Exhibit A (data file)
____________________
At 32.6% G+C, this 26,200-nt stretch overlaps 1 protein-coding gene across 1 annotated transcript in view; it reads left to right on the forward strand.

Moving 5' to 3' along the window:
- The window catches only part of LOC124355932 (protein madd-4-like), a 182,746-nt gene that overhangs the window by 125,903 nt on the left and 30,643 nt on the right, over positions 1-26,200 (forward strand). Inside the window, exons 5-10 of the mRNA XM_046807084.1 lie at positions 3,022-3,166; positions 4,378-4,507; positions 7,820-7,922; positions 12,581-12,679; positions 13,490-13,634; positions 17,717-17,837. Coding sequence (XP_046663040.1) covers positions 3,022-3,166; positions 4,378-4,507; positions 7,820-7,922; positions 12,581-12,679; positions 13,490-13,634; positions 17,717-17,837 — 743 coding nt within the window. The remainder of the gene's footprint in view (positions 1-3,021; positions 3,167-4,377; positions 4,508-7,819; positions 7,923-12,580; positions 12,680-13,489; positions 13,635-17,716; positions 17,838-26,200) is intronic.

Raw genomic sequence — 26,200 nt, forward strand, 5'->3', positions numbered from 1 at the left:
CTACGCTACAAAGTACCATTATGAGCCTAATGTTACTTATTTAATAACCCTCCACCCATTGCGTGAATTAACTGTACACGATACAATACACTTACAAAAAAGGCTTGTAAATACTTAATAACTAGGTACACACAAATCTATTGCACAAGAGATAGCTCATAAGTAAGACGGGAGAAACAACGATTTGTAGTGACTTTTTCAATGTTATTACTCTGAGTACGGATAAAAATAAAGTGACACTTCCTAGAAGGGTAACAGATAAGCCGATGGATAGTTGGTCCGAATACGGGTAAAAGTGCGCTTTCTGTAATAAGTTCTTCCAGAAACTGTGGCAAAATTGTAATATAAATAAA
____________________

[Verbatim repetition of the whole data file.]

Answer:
At 32.6% G+C, this 26,200-nt stretch overlaps 1 protein-coding gene across 1 annotated transcript in view; it reads left to right on the forward strand.

Moving 5' to 3' along the window:
- The window catches only part of LOC124355932 (protein madd-4-like), a 182,746-nt gene that overhangs the window by 125,903 nt on the left and 30,643 nt on the right, over positions 1-26,200 (forward strand). Inside the window, exons 5-10 of the mRNA XM_046807084.1 lie at positions 3,022-3,166; positions 4,378-4,507; positions 7,820-7,922; positions 12,581-12,679; positions 13,490-13,634; positions 17,717-17,837. Coding sequence (XP_046663040.1) covers positions 3,022-3,166; positions 4,378-4,507; positions 7,820-7,922; positions 12,581-12,679; positions 13,490-13,634; positions 17,717-17,837 — 743 coding nt within the window. The remainder of the gene's footprint in view (positions 1-3,021; positions 3,167-4,377; positions 4,508-7,819; positions 7,923-12,580; positions 12,680-13,489; positions 13,635-17,716; positions 17,838-26,200) is intronic.

Raw genomic sequence — 26,200 nt, forward strand, 5'->3', positions numbered from 1 at the left:
CTACGCTACAAAGTACCATTATGAGCCTAATGTTACTTATTTAATAACCCTCCACCCATTGCGTGAATTAACTGTACACGATACAATACACTTACAAAAAAGGCTTGTAAATACTTAATAACTAGGTACACACAAATCTATTGCACAAGAGATAGCTCATAAGTAAGACGGGAGAAACAACGATTTGTAGTGACTTTTTCAATGTTATTACTCTGAGTACGGATAAAAATAAAGTGACACTTCCTAGAAGGGTAACAGATAAGCCGATGGATAGTTGGTCCGAATACGGGTAAAAGTGCGCTTTCTGTAATAAGTTCTTCCAGAAACTGTGGCAAAATTGTAATATAAATAAA